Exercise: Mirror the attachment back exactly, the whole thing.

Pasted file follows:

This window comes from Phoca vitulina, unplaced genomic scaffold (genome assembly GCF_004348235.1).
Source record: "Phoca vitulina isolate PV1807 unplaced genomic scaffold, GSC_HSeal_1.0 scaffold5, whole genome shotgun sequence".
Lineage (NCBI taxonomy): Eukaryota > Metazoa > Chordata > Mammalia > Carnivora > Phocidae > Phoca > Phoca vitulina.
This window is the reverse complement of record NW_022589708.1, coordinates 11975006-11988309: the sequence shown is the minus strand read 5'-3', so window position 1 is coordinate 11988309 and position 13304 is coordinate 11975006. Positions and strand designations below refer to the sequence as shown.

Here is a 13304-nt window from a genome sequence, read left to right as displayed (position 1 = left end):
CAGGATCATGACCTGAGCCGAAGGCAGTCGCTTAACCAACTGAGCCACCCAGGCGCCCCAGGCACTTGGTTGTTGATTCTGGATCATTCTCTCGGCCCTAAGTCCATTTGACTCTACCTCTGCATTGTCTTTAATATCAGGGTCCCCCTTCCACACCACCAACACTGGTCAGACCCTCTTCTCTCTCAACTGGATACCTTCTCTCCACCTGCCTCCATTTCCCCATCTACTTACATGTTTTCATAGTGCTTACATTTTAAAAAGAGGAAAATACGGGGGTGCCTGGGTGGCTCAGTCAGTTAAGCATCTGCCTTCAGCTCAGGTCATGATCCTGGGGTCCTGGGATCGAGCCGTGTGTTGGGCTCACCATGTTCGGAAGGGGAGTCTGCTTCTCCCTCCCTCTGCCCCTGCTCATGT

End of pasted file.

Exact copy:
This window comes from Phoca vitulina, unplaced genomic scaffold (genome assembly GCF_004348235.1).
Source record: "Phoca vitulina isolate PV1807 unplaced genomic scaffold, GSC_HSeal_1.0 scaffold5, whole genome shotgun sequence".
Lineage (NCBI taxonomy): Eukaryota > Metazoa > Chordata > Mammalia > Carnivora > Phocidae > Phoca > Phoca vitulina.
This window is the reverse complement of record NW_022589708.1, coordinates 11975006-11988309: the sequence shown is the minus strand read 5'-3', so window position 1 is coordinate 11988309 and position 13304 is coordinate 11975006. Positions and strand designations below refer to the sequence as shown.

Here is a 13304-nt window from a genome sequence, read left to right as displayed (position 1 = left end):
CAGGATCATGACCTGAGCCGAAGGCAGTCGCTTAACCAACTGAGCCACCCAGGCGCCCCAGGCACTTGGTTGTTGATTCTGGATCATTCTCTCGGCCCTAAGTCCATTTGACTCTACCTCTGCATTGTCTTTAATATCAGGGTCCCCCTTCCACACCACCAACACTGGTCAGACCCTCTTCTCTCTCAACTGGATACCTTCTCTCCACCTGCCTCCATTTCCCCATCTACTTACATGTTTTCATAGTGCTTACATTTTAAAAAGAGGAAAATACGGGGGTGCCTGGGTGGCTCAGTCAGTTAAGCATCTGCCTTCAGCTCAGGTCATGATCCTGGGGTCCTGGGATCGAGCCGTGTGTTGGGCTCACCATGTTCGGAAGGGGAGTCTGCTTCTCCCTCCCTCTGCCCCTGCTCATGT